A Dutch chemical company’s pension scheme is to join a general pension fund (APF) following pressure from supervisor De Nederlandsche Bank.
DNB deemed the €173m pension fund of the former Chemische Industrie Uithoorn (Cindu) vulnerable because of ageing demographics and difficulties finding new board members, according to Jacco Heemskerk, the scheme’s new independent chairman.
With just 74 active partipants but more than 1,000 pensioners and 435 deferred members, Cindu was on DNB’s list of “vulnerable and not sustainable” pension funds.
The scheme had experienced difficulties coping with new legislation and finding new board members. Its annual report for 2016 showed that it didn’t comply with legislation or DNB’s code for pension funds on many issues. In addition, its investment cycle was not up to scratch and it also lacked compliance management.
As a consequence, DNB had demanded measures to ensure sound management.
Initially, the pension fund had played down the urgency for change, saying it would seek talks with similar schemes about setting up an APF.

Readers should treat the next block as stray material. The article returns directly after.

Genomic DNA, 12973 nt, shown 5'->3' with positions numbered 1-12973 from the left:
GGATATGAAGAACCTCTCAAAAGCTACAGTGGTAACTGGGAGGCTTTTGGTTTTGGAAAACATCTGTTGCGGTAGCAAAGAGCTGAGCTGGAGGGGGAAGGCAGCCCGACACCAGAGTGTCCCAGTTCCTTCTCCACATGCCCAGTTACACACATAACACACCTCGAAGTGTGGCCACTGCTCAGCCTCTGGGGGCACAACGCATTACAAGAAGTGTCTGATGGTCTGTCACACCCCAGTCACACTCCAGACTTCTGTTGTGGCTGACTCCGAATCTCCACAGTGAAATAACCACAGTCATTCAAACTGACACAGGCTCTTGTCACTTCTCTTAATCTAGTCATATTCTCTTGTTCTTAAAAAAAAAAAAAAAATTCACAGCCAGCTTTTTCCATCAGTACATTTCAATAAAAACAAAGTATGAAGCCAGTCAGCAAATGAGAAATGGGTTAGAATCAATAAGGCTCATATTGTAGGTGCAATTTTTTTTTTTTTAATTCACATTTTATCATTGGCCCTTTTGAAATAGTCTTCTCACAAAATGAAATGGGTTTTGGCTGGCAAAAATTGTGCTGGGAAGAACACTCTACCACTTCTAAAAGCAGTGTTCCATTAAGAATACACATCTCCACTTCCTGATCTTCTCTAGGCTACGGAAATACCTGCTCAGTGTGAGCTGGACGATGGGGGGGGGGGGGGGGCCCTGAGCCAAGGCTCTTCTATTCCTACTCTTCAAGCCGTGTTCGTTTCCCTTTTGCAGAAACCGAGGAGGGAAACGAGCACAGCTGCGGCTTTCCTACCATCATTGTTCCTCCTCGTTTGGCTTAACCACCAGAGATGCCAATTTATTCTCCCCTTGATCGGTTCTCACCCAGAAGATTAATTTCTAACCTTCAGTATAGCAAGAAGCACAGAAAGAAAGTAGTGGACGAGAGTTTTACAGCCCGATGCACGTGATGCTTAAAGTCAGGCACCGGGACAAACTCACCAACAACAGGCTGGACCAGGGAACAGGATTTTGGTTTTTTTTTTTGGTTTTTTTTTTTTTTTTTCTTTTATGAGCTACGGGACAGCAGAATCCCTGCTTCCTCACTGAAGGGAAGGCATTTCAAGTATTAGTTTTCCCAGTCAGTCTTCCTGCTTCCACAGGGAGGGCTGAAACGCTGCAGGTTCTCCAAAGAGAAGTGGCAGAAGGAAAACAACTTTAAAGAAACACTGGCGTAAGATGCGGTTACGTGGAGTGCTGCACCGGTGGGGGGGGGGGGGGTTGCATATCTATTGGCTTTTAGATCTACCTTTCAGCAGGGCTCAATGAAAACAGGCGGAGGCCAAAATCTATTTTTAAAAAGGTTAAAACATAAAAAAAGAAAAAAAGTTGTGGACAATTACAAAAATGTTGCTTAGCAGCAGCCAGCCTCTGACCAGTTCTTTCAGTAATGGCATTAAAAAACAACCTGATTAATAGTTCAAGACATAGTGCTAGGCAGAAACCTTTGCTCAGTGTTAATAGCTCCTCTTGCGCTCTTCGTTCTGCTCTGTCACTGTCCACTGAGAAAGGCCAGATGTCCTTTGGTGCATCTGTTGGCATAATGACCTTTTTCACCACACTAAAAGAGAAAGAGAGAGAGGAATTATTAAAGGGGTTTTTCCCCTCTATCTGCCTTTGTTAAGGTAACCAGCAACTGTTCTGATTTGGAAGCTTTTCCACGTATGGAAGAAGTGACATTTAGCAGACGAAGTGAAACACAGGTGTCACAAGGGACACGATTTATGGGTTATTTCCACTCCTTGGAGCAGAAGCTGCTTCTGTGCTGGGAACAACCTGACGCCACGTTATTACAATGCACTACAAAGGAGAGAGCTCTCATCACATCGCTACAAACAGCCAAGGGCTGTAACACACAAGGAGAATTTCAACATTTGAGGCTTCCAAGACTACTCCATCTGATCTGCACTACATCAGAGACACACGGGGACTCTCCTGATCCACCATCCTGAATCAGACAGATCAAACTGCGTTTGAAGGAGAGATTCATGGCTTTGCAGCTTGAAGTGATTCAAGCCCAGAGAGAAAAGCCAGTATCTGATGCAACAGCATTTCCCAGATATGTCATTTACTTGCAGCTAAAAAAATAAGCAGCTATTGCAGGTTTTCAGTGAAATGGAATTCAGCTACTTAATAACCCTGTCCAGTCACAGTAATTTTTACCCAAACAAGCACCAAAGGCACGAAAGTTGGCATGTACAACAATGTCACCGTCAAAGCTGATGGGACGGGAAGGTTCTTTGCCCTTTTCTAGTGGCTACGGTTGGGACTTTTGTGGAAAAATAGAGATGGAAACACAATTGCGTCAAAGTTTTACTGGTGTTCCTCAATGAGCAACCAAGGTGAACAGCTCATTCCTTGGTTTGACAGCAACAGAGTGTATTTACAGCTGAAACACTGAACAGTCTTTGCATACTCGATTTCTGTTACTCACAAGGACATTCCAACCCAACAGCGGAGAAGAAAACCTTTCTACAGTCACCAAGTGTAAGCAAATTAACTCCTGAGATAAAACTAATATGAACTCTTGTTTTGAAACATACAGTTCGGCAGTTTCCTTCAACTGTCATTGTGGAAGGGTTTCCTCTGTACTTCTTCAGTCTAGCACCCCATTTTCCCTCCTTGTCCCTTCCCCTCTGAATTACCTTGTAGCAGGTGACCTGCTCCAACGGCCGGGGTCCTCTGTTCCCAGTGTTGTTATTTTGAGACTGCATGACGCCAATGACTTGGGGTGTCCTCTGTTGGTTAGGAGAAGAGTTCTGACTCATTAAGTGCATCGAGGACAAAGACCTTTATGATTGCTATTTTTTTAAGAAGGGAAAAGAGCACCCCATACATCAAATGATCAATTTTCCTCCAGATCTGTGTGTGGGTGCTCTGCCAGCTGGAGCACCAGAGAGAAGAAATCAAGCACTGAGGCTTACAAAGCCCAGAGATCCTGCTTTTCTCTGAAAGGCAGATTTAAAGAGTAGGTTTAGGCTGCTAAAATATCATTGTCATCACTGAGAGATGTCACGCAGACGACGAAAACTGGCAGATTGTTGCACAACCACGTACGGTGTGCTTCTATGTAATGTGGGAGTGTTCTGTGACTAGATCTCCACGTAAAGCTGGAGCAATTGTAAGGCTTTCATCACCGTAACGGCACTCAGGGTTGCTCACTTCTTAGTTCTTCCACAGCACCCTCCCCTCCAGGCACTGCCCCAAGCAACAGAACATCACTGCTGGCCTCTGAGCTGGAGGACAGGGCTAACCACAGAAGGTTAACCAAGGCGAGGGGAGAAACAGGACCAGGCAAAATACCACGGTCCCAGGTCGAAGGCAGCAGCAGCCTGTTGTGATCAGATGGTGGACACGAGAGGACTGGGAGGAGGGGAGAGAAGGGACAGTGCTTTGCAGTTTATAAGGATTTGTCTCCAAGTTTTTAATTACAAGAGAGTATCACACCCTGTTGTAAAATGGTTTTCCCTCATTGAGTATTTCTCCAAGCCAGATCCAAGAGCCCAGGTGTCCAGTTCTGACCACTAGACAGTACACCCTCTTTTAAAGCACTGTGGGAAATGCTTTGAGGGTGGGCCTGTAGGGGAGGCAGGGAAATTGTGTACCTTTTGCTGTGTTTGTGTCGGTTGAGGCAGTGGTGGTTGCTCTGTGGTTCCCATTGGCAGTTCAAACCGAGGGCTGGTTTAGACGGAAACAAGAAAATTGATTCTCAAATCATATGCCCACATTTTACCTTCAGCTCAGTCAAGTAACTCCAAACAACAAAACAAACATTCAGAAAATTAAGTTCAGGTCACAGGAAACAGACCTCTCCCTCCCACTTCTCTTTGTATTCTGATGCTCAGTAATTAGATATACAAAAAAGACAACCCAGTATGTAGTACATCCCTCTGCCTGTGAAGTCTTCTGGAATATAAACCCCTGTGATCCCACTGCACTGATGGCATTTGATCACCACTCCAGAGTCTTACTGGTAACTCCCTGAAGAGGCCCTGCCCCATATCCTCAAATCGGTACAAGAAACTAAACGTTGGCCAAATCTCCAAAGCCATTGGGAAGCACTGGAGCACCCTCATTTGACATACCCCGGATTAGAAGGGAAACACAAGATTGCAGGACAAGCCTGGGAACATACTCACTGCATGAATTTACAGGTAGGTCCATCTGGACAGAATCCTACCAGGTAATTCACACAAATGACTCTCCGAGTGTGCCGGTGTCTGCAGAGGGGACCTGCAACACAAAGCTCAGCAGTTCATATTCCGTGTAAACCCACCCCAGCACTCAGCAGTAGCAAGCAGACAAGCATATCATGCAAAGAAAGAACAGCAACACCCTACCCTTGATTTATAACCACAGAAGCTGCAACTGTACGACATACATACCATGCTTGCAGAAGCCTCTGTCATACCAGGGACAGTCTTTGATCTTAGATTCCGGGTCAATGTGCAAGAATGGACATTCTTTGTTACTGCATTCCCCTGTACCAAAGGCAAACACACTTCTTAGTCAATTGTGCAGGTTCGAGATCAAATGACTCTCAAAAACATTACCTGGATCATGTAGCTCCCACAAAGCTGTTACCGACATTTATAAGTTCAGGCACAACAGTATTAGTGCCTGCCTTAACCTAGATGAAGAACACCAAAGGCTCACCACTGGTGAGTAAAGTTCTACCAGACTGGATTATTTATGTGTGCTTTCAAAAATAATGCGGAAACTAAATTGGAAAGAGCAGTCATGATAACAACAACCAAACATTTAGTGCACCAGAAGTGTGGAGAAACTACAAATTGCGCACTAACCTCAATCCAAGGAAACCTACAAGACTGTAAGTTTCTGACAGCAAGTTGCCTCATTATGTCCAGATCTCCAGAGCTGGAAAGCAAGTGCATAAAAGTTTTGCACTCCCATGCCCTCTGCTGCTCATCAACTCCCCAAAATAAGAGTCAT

However, following further pressure from the supervisor, Rob van Pernis, the scheme’s chair, stepped down and was replaced by Heemskerk. Heemskerk led the Dutch pension fund of Royal Bank of Scotland when it joined the Centraal Beheer APF last year.
At the moment Cindu’s board is negotiating with four APFs, according to Heemskerk.
He said a potential problem was that the employer and unions were in conflict about the pensions accrual, which had been unilaterally reduced by the sponsor. However, the unions said that they were prepared to compromise.
With a funding of almost 120% at July-end, the Pensioenfonds Cindu is financially relatively healthy. During the past 19 years, it has been able to grant 78% indexation based on the consumer index.